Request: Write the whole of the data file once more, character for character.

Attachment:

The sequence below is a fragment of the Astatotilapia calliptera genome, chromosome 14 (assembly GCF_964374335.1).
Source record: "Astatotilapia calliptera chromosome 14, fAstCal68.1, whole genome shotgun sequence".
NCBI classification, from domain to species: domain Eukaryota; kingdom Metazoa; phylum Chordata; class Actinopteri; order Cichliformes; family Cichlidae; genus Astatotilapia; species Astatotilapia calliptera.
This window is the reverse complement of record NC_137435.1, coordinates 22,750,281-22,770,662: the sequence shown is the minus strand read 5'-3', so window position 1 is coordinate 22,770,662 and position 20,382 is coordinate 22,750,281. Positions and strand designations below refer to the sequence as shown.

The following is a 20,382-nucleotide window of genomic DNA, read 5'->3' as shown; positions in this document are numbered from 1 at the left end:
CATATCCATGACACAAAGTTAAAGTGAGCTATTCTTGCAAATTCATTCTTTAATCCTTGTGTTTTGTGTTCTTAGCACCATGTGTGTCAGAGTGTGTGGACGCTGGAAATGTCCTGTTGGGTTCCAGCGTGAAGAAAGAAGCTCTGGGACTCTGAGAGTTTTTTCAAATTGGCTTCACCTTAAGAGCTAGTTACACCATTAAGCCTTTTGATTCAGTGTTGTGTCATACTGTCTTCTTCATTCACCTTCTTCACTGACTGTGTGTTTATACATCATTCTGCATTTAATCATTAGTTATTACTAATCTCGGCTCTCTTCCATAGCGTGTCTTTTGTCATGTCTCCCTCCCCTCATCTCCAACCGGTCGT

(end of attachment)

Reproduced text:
The sequence below is a fragment of the Astatotilapia calliptera genome, chromosome 14 (assembly GCF_964374335.1).
Source record: "Astatotilapia calliptera chromosome 14, fAstCal68.1, whole genome shotgun sequence".
NCBI classification, from domain to species: domain Eukaryota; kingdom Metazoa; phylum Chordata; class Actinopteri; order Cichliformes; family Cichlidae; genus Astatotilapia; species Astatotilapia calliptera.
This window is the reverse complement of record NC_137435.1, coordinates 22,750,281-22,770,662: the sequence shown is the minus strand read 5'-3', so window position 1 is coordinate 22,770,662 and position 20,382 is coordinate 22,750,281. Positions and strand designations below refer to the sequence as shown.

The following is a 20,382-nucleotide window of genomic DNA, read 5'->3' as shown; positions in this document are numbered from 1 at the left end:
CATATCCATGACACAAAGTTAAAGTGAGCTATTCTTGCAAATTCATTCTTTAATCCTTGTGTTTTGTGTTCTTAGCACCATGTGTGTCAGAGTGTGTGGACGCTGGAAATGTCCTGTTGGGTTCCAGCGTGAAGAAAGAAGCTCTGGGACTCTGAGAGTTTTTTCAAATTGGCTTCACCTTAAGAGCTAGTTACACCATTAAGCCTTTTGATTCAGTGTTGTGTCATACTGTCTTCTTCATTCACCTTCTTCACTGACTGTGTGTTTATACATCATTCTGCATTTAATCATTAGTTATTACTAATCTCGGCTCTCTTCCATAGCGTGTCTTTTGTCATGTCTCCCTCCCCTCATCTCCAACCGGTCGT